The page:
Roman York Skeleton Could Be Early TB Victim
The skeleton of a man discovered by archaeologists in a shallow grave on the site of the University of York’s campus expansion could be that of one of Britain’s earliest victims of tuberculosis.
Radiocarbon dating suggests that the man died in the fourth century. He was interred in a shallow scoop in a flexed position, on his left side.
The man, aged 26–35 years, suffered from iron deficiency anaemia during childhood and at 162 centimetres (5ft 4in), was a shorter height than average for Roman males.
The first known case of TB in Britain is from the Iron Age (300 BC) but cases in the Roman period are fairly rare, and largely confined to the southern half of England. TB is most frequent from the 12th century AD in England when people were living in urban environments. So the skeleton may provide crucial evidence for the origin and development of the disease in this country.
The remains were discovered during archaeological investigations on the site of the University’s £500 million expansion at Heslington East. Archaeologists unearthed the skeleton close to the perimeter of the remains of a late–Roman masonry building discovered on the site, close to the route of an old Roman road between York and Barton–on–Humber.
The burial site is on part of the campus that will not be built on. The University is developing plans for community archaeology and education visits once the investigations are complete.
Detailed analysis of the skeleton by Malin Holst, of York Osteoarchaeology Ltd, revealed that a likely cause of death was tuberculosis which affected the man’s spine and pelvis. She says that it is possible that he contracted the disease as a child from infected meat or milk from cattle, but equally the infection could have been inhaled into the lungs. The disease then lay dormant until adulthood when the secondary phase of the disease took its toll.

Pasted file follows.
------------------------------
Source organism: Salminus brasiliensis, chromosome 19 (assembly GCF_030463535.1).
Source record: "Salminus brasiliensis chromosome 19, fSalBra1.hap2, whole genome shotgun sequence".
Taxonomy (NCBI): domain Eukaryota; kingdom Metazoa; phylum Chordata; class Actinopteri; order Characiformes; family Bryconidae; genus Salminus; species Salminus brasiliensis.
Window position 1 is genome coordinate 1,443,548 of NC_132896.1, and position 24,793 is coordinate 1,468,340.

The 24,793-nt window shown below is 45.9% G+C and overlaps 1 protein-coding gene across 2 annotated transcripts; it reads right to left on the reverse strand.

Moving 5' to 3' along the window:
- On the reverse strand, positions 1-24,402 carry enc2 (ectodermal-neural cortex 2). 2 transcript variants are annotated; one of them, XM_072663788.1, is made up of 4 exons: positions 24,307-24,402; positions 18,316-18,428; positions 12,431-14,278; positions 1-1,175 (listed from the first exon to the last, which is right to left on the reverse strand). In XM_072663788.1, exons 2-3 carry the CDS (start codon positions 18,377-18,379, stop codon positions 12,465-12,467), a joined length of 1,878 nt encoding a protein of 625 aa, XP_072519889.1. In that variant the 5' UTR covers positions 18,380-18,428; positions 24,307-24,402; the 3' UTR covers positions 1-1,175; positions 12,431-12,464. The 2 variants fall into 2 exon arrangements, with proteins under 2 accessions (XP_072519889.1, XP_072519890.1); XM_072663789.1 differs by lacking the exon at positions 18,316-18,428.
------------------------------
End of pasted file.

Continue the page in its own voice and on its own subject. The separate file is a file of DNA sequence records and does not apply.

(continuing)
Heslington East Fieldwork Officer Cath Neal, of the University’s Department of Archaeology, said: “This was a remarkable find and detailed study of this skeleton will provide us with important clues about the emergence of tuberculosis in late-Roman Britain, but also information about what life was like in York more than 1,500 years ago.
“A burial such as this, close to living quarters, is unusual for this period when most burials were in formal cemeteries. It is possible that the man was buried here because the tuberculosis infection was so rare at the time, and people were reluctant to transport the body any distance.”
Malin Holst added: “There were signs of muscular trauma and strong muscle attachments indicating that the individual undertook repeated physical activity while he was in good health. There was some intensive wear and chipping on his front teeth which may have been the result of repeated or habitual activity. There was evidence for infection of the bone in both lower limbs but this appeared to be healing at death.”
Investigation of the remains is continuing — Professor Charlotte Roberts, of Durham University, with Professor Terry Brown at Manchester University, is now studying DNA from the skeleton as part of National Environmental Research Council funded research into the origin, evolution and spread of the bacteria that causes TB in Britain and parts of Europe.
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